This time last week I was somewhere over the Atlantic Ocean, contemplating all the previous 5 days had held, while preparing to return to my usual every day duties and family. I was both sad to say goodbye to Paris and at the same time, ready to come hug my family. It’s funny how even the most beautiful places in the world, if they don’t hold the people you love, they can lose their luster. I have to say though, the luster of Paris had not at all dimmed. Actually, I felt like I was just beginning to scratch the surface.
We had every day full to the brim of sights, adventures and tastes, but it still wasn’t enough to even cover all the ground that there is to cover in a city like Paris. If anything, it will give me reason to try to get back. I know in these days and times in the world, people can look down on travel. I think though that travel can expand our horizons, as well as giving us a break from the monotony of the places we go, the roads we drive, the views we see…and even the food we eat. It helps us to get outside of ourselves and try something new.
As a photographer, the views and sights were constant inspiration. From pretty flowered window boxes to perfectly crafted afternoon lattes, I never wanted for visual inspiration. It’s also impossible to be in a place like Paris and not feel all the history. Standing in Shakespeare and Company knowing that Ernest Hemingway (among others) would walk into that very spot to borrow books…it just gets to you. Nothing beats standing in front of the real thing of Van Gogh’s or Monet’s paintings that I had studied about. It was almost overwhelming to me the amount of art I got to take it and I only went to ONE art museum while I was there. I didn’t even get to step foot in the Louvre because lets face it, there’s 8 miles of indoor corridors full of art. I would never get to it all.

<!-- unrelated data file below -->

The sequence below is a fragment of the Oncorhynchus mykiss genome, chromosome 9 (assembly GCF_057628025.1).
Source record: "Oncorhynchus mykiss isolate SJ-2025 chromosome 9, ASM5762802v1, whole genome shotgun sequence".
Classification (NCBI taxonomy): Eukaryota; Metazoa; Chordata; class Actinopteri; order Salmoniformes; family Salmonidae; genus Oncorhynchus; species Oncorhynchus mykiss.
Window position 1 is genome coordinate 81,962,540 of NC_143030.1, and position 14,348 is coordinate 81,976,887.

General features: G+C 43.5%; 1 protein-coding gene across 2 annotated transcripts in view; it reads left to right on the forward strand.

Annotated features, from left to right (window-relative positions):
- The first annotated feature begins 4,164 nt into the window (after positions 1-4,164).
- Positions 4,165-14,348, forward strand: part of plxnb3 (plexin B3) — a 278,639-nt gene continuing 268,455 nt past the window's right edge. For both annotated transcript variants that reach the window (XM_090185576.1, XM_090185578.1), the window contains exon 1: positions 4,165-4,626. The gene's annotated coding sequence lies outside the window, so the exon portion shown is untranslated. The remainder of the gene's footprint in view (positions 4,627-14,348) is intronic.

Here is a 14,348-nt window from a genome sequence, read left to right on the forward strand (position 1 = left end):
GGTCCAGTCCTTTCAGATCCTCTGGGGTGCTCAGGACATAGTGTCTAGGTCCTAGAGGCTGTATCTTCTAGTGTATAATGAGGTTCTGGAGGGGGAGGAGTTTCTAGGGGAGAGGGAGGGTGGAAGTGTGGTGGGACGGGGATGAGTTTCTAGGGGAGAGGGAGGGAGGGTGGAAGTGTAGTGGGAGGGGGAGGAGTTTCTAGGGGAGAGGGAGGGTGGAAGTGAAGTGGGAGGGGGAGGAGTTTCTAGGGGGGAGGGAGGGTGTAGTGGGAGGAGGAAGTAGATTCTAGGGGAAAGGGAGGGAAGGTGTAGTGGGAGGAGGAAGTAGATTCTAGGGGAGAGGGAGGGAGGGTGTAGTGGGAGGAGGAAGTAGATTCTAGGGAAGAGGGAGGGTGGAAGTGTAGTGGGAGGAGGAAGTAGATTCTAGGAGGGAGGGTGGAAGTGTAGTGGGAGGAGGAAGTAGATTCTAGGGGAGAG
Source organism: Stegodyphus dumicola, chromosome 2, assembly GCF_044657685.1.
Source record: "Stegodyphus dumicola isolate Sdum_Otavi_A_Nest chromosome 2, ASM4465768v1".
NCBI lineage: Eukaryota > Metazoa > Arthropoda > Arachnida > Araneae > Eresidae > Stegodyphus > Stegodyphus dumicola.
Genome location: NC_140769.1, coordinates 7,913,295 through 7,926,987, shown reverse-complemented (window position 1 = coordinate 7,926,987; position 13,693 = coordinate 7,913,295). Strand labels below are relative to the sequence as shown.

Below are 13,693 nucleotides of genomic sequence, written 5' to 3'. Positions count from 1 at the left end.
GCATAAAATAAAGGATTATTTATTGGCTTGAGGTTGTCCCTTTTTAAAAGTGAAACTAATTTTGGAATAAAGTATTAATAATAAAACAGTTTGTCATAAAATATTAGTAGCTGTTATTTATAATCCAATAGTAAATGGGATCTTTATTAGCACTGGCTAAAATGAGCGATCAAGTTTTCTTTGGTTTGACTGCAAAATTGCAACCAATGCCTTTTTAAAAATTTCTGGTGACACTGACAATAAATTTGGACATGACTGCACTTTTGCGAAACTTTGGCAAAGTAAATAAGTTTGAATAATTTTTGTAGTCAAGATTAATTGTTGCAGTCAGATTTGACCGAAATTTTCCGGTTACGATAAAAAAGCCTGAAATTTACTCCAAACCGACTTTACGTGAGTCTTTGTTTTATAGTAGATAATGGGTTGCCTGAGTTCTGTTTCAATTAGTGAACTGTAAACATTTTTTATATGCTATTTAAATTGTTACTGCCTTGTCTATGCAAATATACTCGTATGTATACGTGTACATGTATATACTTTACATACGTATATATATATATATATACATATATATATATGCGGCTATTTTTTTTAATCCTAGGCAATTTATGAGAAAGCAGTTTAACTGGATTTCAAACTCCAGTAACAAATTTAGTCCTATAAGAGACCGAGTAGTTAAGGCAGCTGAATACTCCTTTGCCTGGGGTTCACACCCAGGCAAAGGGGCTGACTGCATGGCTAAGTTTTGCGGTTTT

And then there’s the nameless art of all the churches and cathedrals. The artists hands were on every details of places like Notre Dame and San Chapelle, yet they remained individually nameless. I was talking with my parents about it, people today would never sign up to contribute to building something they wouldn’t see completed in their lifetime. A chapel that takes over 200 years and countless craftsmen is just as much a magnificent work of art as any famous painting.
I can’t even hardly sum up what it feels like to sit on the bed in the afternoon, with the open window, hearing violin music riding in on the breeze and viewing the side of Notre Dame. I could hear the church bells and the motorcycle rumbles in the street. I could hear the voices carry up to my window with French and sip the hot dark roast coffee each day. It’s kind of hard to compare that to my East coast suburban minivan mom life.
And yet, I know that this is where I am called right now. I am so thankful for the experience, the memories made with my parents and the opportunity to rekindle a little bit of my love for other cultures and places. I am thankful also to come home to a loving husband and children, ready to dive back into the car pools and homework. It’s the memory of Paris that will stick with me, reminding me that there is a big beautiful world out there and some day I might get to see some more of it. Right now, I will be content with my hot starbucks on the way to pick up my kids and just remember what it was like to sip a latte on a Paris street cafe.
“There is never any ending to Paris and the memory of each person who has lived in it differs from that of any other. We always returned to it no matter who we were or how it was changed or with what difficulties, or ease, it could be reached. Paris was always worth it and you received return for whatever you brought to it.” ― Ernest Hemingway, A Moveable Feast
Here’s a handful of images I pulled from my literal hundreds to share with you…